Google Panda Update: What You Need to Know
What is Google Panda update?
Google Panda update was introduced in 2011 and was designed to punish thin or poor content. The filter that came in the update was aimed at stopping poor content that had managed to rank highly for certain queries despite having little to offer readers. From 2011 through 2015, Google updated the filter periodically, which resulted in new sites being penalized. Beginning in January 2016, however, Google announced that Panda was now a core part of their algorithm. Although Google has confirmed that this does not mean the filter will be updated in real time, it is used to help measure the quality of a site when determining its rank.
How to avoid a Panda penalty
Google Panda penalties occur when websites manage to rank highly despite thin or poor content that does not serve the end user. We have seen penalties occur for:
- Duplicate content
- Pages that have a poor-content-to-ad ratio
- Pages with excessively general information
- Content that offers little information
When we analyzed the Google Panda update 4.1 that occurred in the fall of 2014, we found that the update even impacted a number of well-known sites, such as:
- Independent.co.uk, likely for a poor content-to-ad ratio
- Answers.com, likely for generic content
- CheaperThanDirt.com, likely for thin, uninformative content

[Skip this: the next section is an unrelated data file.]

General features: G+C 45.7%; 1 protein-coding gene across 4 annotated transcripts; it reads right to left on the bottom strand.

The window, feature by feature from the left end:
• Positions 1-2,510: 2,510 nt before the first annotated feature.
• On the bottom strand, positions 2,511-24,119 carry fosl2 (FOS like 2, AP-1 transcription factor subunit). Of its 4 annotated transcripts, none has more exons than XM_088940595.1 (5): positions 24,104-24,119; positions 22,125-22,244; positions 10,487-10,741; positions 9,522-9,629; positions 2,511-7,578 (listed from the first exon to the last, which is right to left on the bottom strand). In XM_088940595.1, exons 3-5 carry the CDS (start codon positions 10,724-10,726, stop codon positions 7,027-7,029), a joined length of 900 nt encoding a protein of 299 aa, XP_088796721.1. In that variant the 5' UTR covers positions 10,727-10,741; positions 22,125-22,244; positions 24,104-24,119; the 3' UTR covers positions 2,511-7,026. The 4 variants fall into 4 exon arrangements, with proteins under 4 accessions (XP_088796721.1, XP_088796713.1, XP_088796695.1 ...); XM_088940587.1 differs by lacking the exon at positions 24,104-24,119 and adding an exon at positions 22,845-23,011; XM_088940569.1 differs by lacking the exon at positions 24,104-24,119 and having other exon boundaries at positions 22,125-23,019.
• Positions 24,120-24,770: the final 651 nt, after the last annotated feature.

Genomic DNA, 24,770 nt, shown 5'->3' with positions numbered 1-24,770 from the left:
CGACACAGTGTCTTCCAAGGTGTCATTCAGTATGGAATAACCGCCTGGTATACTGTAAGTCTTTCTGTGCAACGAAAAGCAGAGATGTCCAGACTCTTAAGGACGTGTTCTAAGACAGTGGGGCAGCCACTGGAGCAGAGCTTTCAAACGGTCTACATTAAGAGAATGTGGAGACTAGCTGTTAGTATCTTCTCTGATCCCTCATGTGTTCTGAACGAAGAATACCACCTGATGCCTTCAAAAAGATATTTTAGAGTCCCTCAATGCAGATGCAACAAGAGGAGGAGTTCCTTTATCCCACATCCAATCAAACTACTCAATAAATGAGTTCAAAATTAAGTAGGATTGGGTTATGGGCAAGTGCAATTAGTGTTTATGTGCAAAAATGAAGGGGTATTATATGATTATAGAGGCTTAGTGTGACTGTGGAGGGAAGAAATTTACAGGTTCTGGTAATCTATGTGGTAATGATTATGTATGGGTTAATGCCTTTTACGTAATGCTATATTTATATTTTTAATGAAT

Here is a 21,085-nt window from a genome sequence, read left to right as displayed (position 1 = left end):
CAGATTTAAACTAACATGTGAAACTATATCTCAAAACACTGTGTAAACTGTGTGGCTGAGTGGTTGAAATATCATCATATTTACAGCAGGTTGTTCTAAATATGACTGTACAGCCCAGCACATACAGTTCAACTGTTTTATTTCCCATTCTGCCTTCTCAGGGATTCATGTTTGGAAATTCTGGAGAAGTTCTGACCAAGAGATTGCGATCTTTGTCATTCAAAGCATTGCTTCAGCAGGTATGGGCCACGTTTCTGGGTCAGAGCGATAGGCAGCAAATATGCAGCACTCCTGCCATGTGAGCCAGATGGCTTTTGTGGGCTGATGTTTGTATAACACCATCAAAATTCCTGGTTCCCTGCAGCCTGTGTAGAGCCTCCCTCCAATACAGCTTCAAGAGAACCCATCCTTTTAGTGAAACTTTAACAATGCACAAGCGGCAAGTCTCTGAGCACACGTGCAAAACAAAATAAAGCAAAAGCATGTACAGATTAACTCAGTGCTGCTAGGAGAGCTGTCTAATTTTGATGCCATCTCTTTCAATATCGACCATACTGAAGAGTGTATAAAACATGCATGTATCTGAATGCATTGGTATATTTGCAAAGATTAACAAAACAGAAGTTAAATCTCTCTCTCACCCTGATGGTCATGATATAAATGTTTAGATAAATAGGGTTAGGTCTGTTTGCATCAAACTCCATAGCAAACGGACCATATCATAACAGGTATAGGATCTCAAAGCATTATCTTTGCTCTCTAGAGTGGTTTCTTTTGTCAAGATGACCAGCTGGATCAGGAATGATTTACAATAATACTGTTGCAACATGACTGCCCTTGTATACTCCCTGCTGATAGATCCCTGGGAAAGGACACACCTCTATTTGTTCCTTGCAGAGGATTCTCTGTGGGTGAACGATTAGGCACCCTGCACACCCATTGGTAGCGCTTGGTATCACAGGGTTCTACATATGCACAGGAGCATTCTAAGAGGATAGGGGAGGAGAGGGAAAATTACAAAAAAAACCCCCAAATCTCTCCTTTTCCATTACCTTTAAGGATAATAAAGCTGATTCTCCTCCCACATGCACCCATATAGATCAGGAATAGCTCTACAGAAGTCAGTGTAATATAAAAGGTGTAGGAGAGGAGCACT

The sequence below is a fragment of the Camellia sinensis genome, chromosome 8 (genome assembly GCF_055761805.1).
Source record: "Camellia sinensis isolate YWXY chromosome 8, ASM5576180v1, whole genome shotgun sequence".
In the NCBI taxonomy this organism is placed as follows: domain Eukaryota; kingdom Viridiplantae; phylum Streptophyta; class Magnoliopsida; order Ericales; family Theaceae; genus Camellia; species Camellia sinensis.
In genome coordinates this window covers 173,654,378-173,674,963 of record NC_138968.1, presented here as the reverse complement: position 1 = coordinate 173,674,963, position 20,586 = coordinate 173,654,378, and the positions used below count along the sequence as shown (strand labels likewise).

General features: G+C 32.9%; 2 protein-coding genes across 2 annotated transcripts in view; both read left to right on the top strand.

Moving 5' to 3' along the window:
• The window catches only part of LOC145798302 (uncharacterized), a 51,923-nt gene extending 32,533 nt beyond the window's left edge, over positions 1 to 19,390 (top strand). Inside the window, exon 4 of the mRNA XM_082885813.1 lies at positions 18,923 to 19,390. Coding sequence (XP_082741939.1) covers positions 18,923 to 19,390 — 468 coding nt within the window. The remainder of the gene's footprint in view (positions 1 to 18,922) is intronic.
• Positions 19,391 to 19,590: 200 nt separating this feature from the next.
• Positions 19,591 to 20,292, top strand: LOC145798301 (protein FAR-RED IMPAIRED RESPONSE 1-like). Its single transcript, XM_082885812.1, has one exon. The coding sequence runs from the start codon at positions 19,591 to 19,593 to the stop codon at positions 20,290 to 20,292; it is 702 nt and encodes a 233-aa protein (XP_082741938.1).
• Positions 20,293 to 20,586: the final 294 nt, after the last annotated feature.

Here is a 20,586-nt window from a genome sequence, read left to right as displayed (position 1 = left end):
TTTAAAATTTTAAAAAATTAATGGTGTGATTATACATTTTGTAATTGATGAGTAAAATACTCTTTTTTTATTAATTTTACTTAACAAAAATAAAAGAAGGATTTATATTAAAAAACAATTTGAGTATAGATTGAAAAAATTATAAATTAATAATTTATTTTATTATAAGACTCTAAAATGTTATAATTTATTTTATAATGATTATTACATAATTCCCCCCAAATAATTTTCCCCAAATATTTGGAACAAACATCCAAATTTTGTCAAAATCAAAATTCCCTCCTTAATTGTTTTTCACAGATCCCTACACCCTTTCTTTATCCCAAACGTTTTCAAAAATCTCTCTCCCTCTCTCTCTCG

On the other hand, pages like NYTimes.com and OrganicGardening.com benefited from the update because they already focused on highly informative content with a low ad ratio.
How to recover from a Panda penalty
If you are hit with a Google Panda update penalty, you will notice a steady decline in traffic, followed by stabilization. It is important to note that if you are hit by Panda, it will impact your entire site. So, if you notice a drop across all of your keywords, it is likely that you were hit by Panda.
Google offers this traffic report as an example of a site that has been hit by Panda.
If you notice this drop here is how to recover.
- Review your site for duplicate pages or extra pages that offer little to the user. Look for duplicate Title Tags as a potential indicator of duplicate content.
- Eliminate or update these pages so they provide value for the reader
- Use robots.txt on pages that are duplicate but needed on your page
- Make sure your site offers a positive user experience, and does not contain excessive ads
- When Google refreshes the algorithm, you should start to see your site’s rank improve.
Writing content with the Google Panda update in mind
As you move forward with your website, you want to make sure that you produce content that the Panda filter will like and will not threaten your site in the future. Here is how to produce Panda-friendly content:
- Each page should have a purpose for the end-user, not just to rank for a particular keyword. You should have a particular buyer persona and a particular stage of the buyer’s journey in mind to help you produce the level of quality that your audience, and Google, want to see
- Regularly check for duplicate content
- Keep an eye on your ad ratio to make sure that your load time and your user experience are not hurt by excessive ads
- Use Google Webmaster tools to make sure the website is functioning optimally and providing the best possible user experience.
Since 2011, the Google Panda update has worked to provide users with high-quality content while minimizing the presence of websites that do not provide the answers the user sought. Regularly monitor your traffic to watch for any potential hits of this penalty and always focus on quality and the user experience when producing content moving forward.